Saturday, December 25, 2004

The Commercialization of Christmas

Merry Christmas everyone!

Christmas is without a doubt the single biggest holiday in North America. In Canada and the United States, each family has their own unique traditions for celebrating Christmas, but most of these traditions have a few things in common:
  • We put up a Christmas tree with decorations.
  • We decorate our house with lights.
  • We buy gifts for each other, wrap them in pretty paper, put them under the Christmas tree, and on Christmas morning, we get together as a family to open them.
  • We take our kids to the mall to sit on Santa's knee and tell him what they want for Christmas, and on Christmas eve, we help them hang stockings by the fireplace (if we have a fireplace). Sure enough, when they wake up on Christmas morning, their stockings are stuffed and they have the present they were asking for thanks to "Santa Claus".

Most retailers like these traditions, since they all involve spending money. The more they can encourage these traditions, the more money people will spend, and the more money they will make. So, from early November until the end of December, you cannot walk into a mall or a department store without hearing Christmas carols or seeing Christmas decorations, and your television is bombarded with advertisements for pre-Christmas specials.

Many people berate this as a commercialization of Christmas, but I disagree. I personally think that Christmas would not be nearly as big a holiday here if it were not for this commercialization. For instance, Easter is just as important a holiday on the Christian calendar, but Christmas is the one that gets all of the attention. Likewise, Hannukah (the Jewish holiday that just happens to be at around the same time as Christmas) is a relatively minor holiday on the Jewish calendar, but because it happens at around the same time as Christmas, it gets a lot more focus than it otherwise would. Plus, with all these retailers promoting Christmas, we will never have to worry about the holiday dying away into oblivion.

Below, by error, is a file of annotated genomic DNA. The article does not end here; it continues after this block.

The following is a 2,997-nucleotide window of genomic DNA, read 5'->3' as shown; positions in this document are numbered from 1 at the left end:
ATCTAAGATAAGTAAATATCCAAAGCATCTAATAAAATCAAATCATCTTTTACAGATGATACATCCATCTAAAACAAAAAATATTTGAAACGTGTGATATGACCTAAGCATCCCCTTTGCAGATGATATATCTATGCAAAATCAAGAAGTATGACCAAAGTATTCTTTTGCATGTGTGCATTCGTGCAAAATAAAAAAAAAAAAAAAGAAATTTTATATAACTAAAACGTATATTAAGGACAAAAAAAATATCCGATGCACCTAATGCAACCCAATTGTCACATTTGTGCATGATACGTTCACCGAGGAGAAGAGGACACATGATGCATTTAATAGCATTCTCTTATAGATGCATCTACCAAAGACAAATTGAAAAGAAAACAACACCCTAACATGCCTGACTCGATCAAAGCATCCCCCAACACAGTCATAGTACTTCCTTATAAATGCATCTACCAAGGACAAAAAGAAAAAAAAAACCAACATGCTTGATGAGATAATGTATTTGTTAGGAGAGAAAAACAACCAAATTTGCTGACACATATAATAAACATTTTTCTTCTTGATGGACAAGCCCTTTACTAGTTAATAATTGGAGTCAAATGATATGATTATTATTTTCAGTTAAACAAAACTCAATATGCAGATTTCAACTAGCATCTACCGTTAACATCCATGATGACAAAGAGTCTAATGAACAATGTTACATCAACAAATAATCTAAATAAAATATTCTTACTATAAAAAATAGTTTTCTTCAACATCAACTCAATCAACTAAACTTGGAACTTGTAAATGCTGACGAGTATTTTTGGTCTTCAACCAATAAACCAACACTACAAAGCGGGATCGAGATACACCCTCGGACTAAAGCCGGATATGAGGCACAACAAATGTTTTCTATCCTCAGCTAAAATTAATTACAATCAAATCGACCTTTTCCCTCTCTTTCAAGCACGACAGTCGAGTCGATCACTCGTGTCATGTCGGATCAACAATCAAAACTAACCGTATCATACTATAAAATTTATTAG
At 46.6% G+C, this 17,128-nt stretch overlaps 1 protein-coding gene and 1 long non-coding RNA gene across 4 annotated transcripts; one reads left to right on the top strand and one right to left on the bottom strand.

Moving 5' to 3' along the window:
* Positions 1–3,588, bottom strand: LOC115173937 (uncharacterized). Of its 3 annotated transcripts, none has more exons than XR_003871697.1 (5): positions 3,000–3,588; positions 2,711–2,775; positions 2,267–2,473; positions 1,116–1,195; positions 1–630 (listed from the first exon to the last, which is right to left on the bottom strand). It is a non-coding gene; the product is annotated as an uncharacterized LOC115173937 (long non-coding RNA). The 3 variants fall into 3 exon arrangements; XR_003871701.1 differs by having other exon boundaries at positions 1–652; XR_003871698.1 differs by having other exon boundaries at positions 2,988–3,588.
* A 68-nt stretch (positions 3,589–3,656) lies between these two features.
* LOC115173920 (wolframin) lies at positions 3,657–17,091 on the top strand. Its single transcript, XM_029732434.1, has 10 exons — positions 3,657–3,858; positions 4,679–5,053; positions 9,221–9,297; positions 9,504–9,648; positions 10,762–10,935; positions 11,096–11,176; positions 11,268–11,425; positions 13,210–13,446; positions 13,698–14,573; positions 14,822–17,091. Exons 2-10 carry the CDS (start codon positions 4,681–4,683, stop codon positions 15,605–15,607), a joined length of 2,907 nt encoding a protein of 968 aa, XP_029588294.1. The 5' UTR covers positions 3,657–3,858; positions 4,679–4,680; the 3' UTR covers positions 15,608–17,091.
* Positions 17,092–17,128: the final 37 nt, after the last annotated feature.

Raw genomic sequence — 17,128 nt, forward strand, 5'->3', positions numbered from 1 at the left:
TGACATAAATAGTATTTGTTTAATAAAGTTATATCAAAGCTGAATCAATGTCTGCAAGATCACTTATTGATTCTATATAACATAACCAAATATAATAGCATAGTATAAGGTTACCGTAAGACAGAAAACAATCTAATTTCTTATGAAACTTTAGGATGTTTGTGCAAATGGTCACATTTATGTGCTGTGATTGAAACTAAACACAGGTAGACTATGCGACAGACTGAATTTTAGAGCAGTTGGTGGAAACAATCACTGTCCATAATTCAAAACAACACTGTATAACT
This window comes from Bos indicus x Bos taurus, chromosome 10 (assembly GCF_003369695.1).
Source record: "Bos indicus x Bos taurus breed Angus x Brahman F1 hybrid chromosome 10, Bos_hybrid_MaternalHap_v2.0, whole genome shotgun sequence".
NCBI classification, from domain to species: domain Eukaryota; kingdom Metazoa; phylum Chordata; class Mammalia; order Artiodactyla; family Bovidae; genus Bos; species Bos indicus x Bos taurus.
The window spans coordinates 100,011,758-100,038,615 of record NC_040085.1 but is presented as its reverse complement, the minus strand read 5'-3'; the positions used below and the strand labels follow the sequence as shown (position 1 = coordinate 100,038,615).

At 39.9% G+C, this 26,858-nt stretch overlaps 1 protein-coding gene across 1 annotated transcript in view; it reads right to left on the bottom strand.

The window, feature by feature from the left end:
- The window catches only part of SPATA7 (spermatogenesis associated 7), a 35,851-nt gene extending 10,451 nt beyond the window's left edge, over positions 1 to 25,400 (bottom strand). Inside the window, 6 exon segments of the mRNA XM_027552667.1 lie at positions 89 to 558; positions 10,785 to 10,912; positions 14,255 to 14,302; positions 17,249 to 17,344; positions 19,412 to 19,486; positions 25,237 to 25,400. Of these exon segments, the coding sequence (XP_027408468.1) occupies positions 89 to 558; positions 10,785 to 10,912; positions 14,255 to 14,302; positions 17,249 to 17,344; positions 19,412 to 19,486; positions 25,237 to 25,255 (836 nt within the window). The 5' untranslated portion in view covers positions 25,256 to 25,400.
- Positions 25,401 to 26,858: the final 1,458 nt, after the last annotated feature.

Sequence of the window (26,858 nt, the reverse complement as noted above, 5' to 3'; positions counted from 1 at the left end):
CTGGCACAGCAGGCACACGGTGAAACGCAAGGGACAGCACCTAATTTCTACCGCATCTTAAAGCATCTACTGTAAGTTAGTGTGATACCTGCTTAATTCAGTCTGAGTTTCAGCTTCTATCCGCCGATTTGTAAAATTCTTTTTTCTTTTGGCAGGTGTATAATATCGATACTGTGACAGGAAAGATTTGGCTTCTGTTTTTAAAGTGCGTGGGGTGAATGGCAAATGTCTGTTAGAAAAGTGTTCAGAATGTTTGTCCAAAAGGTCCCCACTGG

With this commercialization, however, there are many Christmas traditions that are all too easily forgotten: going to church for midnight mass and singing Christmas carols for instance. One of my own favorite Christmas memories was going out with my church choir a few days before Christmas several years ago to sing Christmas carols on the street. It is all too easy to forget that Christmas is a celebration of Jesus's birth (hence the "Christ" part of the word Christmas) and that in this busy holiday, we should take some time to remember the meaning behind the holiday, and that the reason the Christmas tradition of exchanging gifts started was as a symbolic reminder of the gift God gave us all two thousand years ago.

But, the commercial traditions of Christmas are fun, and I think for children, it makes the holiday one of the happiest and most memorable times they can spend with their family throughout the year. With all hectic life we lead throughout the year, it is nice to have a day where we are not working, where all the stores are closed, and all we have to do is spend time enjoying the company of our loved ones.